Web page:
Wysong Spectrox™ (antioxidants) and Opthid™ (eye nutrients) are spe­cifically designed to provide optimal nutrition for eye health.
        New England Journal of Medicine, 1997;337:8-
    Grape seed extract is one of the antioxidant nutrients found in Wysong Spectrox™, a broad spectrum antioxi­dant supplement. Recent studies have demonstrated that resveratrol and emodin, natural substances found in grapes and other plants, have the ability to inhibit the three stages of carcinogenesis: initiation, promotion and pro­gression.
    Oral pharyngeal cancers are the seventh most common of all cancers. In a recent study, grape seed proanthocyanidins were assessed against tobacco induced oxidative stress and apoptopic (the series of cell changes that occur during pro­grammed or physiological cell death) cell death.
    This study was performed on cul­tured oral keratinocytes which are surface mucosal cells. (No unneces­sary animal experimentation here, thank you.) Cells were then subjected to a smokeless tobacco extract and treated with various antioxidants such as vitamins E, C and the grape seed extract and various combinations of them. Lipid peroxidation, DNA frag­mentation and apoptopic cell death were measured. The results demon­strated that all of the antioxidants gave protection, but the most protection was afforded by the grape seed extract.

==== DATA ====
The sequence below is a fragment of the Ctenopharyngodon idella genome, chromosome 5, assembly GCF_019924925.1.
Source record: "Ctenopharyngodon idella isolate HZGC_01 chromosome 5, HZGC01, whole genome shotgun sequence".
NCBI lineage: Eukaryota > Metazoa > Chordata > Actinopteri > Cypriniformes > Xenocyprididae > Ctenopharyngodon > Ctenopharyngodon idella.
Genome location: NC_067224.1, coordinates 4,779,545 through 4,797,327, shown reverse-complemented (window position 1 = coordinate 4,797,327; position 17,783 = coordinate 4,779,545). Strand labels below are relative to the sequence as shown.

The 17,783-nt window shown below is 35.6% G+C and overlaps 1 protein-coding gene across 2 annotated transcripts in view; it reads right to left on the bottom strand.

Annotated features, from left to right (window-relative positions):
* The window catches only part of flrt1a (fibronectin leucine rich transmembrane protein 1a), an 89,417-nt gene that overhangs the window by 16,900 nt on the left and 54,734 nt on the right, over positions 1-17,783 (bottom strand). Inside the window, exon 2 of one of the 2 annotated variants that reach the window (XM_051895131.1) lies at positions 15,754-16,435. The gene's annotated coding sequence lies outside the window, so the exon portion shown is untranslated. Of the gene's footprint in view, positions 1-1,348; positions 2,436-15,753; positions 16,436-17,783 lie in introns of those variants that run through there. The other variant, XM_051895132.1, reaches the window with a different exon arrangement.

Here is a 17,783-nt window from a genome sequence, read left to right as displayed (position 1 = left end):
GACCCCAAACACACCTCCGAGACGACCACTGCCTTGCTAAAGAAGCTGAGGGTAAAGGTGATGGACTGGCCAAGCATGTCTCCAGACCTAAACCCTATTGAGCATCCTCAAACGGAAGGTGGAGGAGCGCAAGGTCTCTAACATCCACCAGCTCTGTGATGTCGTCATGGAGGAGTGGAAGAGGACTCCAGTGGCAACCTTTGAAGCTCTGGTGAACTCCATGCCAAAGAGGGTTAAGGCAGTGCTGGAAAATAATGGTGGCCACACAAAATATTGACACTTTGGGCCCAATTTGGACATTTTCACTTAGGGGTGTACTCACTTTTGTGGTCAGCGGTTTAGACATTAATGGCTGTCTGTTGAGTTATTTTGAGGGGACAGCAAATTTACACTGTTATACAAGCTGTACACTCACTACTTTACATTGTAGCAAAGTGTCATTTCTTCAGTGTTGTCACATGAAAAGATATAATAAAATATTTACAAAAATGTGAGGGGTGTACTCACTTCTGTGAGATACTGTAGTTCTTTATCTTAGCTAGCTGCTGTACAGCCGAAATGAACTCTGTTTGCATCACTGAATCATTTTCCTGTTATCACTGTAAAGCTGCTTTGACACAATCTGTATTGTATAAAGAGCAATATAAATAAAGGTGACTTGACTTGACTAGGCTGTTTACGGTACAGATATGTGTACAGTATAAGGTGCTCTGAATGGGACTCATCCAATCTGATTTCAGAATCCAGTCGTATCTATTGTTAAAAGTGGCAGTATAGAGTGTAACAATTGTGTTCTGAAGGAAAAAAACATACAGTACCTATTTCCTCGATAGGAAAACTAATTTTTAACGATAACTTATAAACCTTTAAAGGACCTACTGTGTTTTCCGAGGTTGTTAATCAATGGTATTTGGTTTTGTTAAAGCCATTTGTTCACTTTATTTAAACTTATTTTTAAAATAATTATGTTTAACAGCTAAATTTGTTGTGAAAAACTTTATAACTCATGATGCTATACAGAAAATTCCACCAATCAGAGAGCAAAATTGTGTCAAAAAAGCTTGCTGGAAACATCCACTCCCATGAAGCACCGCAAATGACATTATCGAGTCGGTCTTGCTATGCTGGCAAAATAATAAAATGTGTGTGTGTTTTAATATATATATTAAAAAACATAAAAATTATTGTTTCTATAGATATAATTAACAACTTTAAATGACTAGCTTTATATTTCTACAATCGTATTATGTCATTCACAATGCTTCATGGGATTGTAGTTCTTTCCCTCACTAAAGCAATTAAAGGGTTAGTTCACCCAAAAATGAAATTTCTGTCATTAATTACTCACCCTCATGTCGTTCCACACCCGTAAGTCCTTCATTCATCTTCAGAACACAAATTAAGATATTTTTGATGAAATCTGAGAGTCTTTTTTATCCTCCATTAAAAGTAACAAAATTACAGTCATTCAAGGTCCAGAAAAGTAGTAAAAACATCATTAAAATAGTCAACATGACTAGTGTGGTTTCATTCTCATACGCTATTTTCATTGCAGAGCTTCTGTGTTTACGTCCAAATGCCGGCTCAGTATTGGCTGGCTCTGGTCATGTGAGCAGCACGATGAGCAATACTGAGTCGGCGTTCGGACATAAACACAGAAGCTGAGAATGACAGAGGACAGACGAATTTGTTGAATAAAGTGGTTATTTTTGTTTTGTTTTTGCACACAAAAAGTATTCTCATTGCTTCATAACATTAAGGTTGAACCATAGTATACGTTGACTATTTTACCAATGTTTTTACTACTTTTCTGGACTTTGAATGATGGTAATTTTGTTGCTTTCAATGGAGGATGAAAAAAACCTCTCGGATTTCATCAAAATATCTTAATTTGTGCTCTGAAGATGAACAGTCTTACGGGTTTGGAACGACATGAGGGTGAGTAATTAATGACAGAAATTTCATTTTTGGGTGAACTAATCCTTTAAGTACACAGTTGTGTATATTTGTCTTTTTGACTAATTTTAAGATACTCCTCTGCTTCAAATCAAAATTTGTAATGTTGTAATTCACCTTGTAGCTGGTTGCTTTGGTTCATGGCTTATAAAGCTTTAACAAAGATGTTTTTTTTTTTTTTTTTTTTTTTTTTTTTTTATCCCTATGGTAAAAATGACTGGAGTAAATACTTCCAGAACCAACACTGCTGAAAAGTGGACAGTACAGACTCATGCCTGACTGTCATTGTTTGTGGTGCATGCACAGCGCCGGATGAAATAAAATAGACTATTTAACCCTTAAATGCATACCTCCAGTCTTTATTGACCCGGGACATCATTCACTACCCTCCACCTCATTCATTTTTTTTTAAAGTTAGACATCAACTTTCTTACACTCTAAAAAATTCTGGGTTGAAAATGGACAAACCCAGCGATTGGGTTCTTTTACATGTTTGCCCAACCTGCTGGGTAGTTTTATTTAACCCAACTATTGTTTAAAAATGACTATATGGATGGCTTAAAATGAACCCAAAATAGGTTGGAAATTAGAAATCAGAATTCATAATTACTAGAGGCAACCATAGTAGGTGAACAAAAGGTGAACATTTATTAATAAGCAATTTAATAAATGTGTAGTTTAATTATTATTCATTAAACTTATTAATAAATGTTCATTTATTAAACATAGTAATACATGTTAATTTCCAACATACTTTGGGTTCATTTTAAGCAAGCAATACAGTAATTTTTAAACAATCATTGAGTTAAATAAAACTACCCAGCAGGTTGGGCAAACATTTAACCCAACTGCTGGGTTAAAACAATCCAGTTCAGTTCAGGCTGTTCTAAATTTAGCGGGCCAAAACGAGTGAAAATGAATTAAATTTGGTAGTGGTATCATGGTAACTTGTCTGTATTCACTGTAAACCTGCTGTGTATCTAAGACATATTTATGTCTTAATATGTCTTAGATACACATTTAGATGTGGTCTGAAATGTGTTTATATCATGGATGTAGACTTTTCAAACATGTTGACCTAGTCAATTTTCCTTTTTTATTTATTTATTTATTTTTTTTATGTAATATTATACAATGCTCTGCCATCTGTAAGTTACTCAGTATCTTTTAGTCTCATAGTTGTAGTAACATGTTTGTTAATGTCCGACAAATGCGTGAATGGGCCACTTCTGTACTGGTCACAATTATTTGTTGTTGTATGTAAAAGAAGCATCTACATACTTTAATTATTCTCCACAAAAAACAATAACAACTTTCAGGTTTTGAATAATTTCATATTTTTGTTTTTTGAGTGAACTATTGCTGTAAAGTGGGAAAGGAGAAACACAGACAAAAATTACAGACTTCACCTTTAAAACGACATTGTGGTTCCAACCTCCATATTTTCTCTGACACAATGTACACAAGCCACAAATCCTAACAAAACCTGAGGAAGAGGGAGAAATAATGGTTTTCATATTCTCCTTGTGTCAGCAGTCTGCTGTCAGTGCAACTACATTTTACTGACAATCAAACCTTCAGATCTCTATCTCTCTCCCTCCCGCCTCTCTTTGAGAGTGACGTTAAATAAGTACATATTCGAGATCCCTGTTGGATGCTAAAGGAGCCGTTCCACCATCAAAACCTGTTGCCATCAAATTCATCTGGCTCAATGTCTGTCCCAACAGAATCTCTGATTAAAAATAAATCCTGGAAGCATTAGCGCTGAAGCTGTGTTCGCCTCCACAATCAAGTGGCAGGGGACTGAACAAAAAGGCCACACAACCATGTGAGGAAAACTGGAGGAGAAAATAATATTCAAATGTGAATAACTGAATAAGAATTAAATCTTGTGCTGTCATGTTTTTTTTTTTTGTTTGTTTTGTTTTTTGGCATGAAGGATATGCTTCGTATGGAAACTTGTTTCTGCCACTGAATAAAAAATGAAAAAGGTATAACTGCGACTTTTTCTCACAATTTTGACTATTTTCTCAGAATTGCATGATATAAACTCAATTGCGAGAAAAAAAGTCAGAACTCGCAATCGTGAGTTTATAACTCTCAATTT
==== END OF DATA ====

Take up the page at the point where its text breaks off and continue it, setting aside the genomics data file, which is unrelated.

This is an impressive study since vitamins C and B already have amassed substantial proof of their an­tioxidant effects. It is one of the rea­sons that Spectrox™ has been de­signed to incorporate a variety, a spec­trum, of antioxidants that work in syn­ergy throughout body tissues and even within immune cells.
        Oxygen ‘97, the annual meeting of The Oxygen Society, November 22, 1997
    Flavonoids such as luteolin, quer­cetin and apigenin are found in edible fruits and vegetables. Recent re­search has demonstrated that fla­vonoids can induce programmed cell death in immortal cells.
    Most of this evidence is in labora­tory tissue culture experiments, but nevertheless offers exciting prospects. Tumor cells are in effect immortal. They have somehow developed the ability to bypass the normal intrinsic timing mechanism within cells that re­sults in their aging and death. Reversing this immortal mechanism has been the focus of cancer research for years and some anticancer drugs attempt to destroy cancer cells by inducing apoptosis (cell degeneration and de­struction).